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A Prognosis of the Biden Presidency

Pendhamma Sindhusen is an independent political columnist and analyst.

President Joe Biden makes brief remarks in the Oval Office at the White House.

President Joe Biden makes brief remarks in the Oval Office at the White House.

The fate has been sealed for Former Vice President Joe Biden; at noon on January 20, he was inaugurated president of the United States. A new Biden administration is now in charge after a 4-year tumult under Donald Trump. As much as many Americans and global citizens eagerly expected such a momentous change, one cannot refrain from the query “how will the Biden presidency unfold?”

Since the first day of his campaigning, Biden has positioned himself as a more moderate Democrat carrying the torch of Barack Obama and hoping to restore normalcy to America’s political governance. In a sense, the Trump presidency brought ceaseless uncertainties and upheavals and Biden’s leadership seems promising for the termination of such conditions. He has solidly pledged to undo many of Trump’s disruptions, and his track record as a seasoned politician having worked in both the legislative and executive branches starkly contrasts with Trump’s unconventional backgrounds that enabled capricious and often shocking political conducts.

Nevertheless, one should not place their confidence in the possibility of a return to normalcy under Biden without running a substantial risk of disappointment. The world of politics seems to have reached a volatile point where resentment and division have gotten ahold of both sides and ideologues far outnumber those willing to compromise. Violent demonstrations and vociferous recriminations from the right and the left nowadays are a perfect testament to that.

An America where a large portion of the population almost constituting its half reject the legitimacy of his election while another demonize them as accomplices in his predecessor’s demagoguery and controversial policy is an America that demands so much from the new president for any attempt at unity and healing to succeed. Despite his best rhetoric in recent months, it is highly doubtful whether the people will embrace solidarity and tone down their political hostility, especially with Trumpism still an active force and Trump himself impeached.

Never before in history was a president elected to confront an ongoing impeachment of their predecessor. Biden is apparently in an uncharted territory where whichever option he chooses, whether he allows Trump to face the consequences of his actions to the fullest or whether he pardons him for the sake of moving on, is indubitably going to incur outrage. Besides, the impeachment proceedings early in his term are likely to overshadow any substantive policy agenda and swamp Congress with an immense amount of work that impedes its ability to govern.

Senators Chuck Schumer (D-NY) and Mitch McConnell (R-KY) during a joint session of Congress.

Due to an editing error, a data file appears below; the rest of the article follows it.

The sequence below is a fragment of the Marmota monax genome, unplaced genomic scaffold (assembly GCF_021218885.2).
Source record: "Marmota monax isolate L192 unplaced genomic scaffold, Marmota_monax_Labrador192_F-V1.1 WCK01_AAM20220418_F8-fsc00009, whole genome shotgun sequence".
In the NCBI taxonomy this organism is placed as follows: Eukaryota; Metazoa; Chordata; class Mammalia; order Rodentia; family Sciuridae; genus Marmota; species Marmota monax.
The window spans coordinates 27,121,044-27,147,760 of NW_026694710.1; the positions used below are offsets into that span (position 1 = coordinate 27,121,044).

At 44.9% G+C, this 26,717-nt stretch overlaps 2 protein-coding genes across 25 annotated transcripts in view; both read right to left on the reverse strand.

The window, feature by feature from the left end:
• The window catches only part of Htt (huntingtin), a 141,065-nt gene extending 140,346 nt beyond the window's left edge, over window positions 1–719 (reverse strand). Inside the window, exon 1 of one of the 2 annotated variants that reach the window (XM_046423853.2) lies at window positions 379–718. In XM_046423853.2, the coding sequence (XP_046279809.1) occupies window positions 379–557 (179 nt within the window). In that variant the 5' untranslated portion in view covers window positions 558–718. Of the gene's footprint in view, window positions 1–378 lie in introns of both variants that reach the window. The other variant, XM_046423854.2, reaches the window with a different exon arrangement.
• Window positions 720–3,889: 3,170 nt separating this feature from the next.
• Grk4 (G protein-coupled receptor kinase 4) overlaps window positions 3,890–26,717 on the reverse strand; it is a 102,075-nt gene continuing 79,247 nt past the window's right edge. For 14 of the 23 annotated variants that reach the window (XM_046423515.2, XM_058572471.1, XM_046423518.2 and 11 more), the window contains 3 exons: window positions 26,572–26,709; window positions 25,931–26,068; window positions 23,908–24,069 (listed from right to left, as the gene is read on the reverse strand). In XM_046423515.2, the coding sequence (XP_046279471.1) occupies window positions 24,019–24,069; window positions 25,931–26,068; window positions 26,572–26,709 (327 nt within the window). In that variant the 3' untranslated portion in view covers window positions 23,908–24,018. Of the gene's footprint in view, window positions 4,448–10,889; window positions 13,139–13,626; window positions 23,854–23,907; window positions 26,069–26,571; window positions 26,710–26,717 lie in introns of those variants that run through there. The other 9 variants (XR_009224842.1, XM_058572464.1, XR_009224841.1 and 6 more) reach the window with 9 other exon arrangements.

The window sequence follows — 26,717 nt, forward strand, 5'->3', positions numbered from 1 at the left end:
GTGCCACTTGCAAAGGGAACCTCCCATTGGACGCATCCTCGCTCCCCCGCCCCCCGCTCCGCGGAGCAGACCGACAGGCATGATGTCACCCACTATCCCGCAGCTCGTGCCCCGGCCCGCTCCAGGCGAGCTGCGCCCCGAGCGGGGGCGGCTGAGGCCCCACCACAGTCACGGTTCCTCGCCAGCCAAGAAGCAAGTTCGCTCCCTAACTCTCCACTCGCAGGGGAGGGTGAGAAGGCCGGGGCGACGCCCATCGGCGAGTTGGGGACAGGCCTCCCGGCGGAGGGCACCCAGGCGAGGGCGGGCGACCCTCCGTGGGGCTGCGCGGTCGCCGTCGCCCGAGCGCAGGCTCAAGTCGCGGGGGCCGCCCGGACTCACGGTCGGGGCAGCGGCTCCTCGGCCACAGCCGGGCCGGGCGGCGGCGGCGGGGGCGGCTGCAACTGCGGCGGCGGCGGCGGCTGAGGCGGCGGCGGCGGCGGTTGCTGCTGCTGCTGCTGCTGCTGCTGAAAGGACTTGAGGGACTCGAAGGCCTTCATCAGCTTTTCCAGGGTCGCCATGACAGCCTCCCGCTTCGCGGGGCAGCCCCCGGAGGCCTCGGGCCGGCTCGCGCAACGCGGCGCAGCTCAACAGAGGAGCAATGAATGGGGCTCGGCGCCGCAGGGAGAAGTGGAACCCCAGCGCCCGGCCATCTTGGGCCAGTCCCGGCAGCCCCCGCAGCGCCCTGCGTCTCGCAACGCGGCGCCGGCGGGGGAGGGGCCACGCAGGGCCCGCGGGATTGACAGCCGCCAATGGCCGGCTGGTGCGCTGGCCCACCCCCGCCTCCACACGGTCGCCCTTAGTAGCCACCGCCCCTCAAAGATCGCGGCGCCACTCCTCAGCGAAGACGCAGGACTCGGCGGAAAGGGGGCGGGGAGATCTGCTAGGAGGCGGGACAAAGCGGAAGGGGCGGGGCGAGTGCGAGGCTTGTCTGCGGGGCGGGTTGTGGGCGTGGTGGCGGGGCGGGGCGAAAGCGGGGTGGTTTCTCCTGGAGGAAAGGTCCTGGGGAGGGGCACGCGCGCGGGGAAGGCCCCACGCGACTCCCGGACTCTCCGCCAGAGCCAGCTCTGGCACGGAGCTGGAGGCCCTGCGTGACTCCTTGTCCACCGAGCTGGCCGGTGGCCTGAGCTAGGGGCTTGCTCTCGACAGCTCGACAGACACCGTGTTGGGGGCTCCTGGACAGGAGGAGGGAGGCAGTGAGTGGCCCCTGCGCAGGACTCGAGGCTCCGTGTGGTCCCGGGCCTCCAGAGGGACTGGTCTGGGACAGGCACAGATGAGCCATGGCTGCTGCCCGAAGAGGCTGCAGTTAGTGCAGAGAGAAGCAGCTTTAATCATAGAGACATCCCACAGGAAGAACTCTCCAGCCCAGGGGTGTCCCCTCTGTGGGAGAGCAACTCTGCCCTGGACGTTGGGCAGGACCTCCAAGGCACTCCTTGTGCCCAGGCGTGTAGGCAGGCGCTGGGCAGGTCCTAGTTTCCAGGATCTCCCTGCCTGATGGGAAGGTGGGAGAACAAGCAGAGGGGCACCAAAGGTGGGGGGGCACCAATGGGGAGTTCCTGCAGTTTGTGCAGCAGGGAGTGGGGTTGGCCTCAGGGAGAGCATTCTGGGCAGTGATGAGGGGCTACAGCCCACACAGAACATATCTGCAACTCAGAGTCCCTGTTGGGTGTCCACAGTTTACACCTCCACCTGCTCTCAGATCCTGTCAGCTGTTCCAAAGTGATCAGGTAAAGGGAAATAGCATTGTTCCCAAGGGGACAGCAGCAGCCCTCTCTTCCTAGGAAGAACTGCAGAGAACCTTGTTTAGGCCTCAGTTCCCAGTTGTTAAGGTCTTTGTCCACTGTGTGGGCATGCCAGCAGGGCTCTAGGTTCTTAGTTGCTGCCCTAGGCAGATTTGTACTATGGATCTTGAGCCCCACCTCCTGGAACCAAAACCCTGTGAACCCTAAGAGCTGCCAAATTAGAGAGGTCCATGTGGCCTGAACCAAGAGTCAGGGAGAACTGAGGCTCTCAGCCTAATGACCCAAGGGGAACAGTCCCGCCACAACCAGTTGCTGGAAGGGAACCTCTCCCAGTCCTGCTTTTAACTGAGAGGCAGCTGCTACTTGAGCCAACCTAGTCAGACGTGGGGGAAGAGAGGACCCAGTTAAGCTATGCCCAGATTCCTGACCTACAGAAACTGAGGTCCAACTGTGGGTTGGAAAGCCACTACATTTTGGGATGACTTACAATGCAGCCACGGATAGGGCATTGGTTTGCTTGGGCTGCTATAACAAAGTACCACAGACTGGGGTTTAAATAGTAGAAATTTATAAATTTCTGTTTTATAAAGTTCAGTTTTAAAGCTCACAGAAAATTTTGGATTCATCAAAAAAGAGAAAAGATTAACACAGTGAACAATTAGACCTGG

Senators Chuck Schumer (D-NY) and Mitch McConnell (R-KY) during a joint session of Congress.

Meanwhile, Congress itself will also be an impediment. Yes, the Democrats have retained their grip over the House and even achieved a majority in the Senate. A government trifecta is in place for Biden, and such a provision may cause those rooting for his success to salivate. However, closely considering the matter, the salivation needs to be seriously withheld.

Instead of expanding, the Democratic majority in the House has contracted to the smallest size in almost a century, and with the schism between the increasingly outspoken progressive and the traditionally liberal wings of the party growing, one cannot expect much advance for Biden’s legislative agenda. The extremely slim Democratic majority in the Senate even compounds that. Although an impressive improvement from last year when Republicans were in control, a 50-50 is outright precarious for the president’s dream of passing a bill or confirming his nomination. Senate protocols like the filibuster, which requires a minimum of 60 votes to break, as well as the presence of the comparatively conservative Joe Manchin among the Democrats, can easily torpedo progress.

This potential gridlock is likely to direct Biden to the lame-duck route, like Barack Obama in the later half of his second term. His most viable choice of realizing his goals is to act via executive orders, which will possibly raise problems. Conservatives who are neither fond of big governments nor Biden himself can be galvanized on the grounds of an executive overreach by the president and haul the judiciary into the fray, which would be an utter misfortune for him.

One of Trump’s most significant and lasting legacies is incontrovertibly his judicial appointments. During his time in the White House, hundreds of judges were appointed, including 3 to the highest court in the land. The Supreme Court with a 6-3 conservative majority can handily strike down any controversial executive order or legislation, if Congressional Democrats manage to enact one.

Such a combination of threats are a recipe for a highly dangerous and onerous toil for Biden. On one front, he has to tackle the tempest of public opinion while on another, a political stalemate within the government. Of course, this is merely a speculation, and it only outlines possibility and not certainty. But the fact that the political climate during his presidency is going to be devoid of clemency needs to be taken seriously. If one thing is for sure, it is that the path for the Biden presidency will be treacherous. So, no matter what side we are on, for the sake of graciousness and the greater good, let us wish well the 46th president of the United States and hope for the best.

© 2021 Pendhamma Sindhusen


Sharlee on February 05, 2021:

Wonderful article, no bias what so ever, filled with great common sense.

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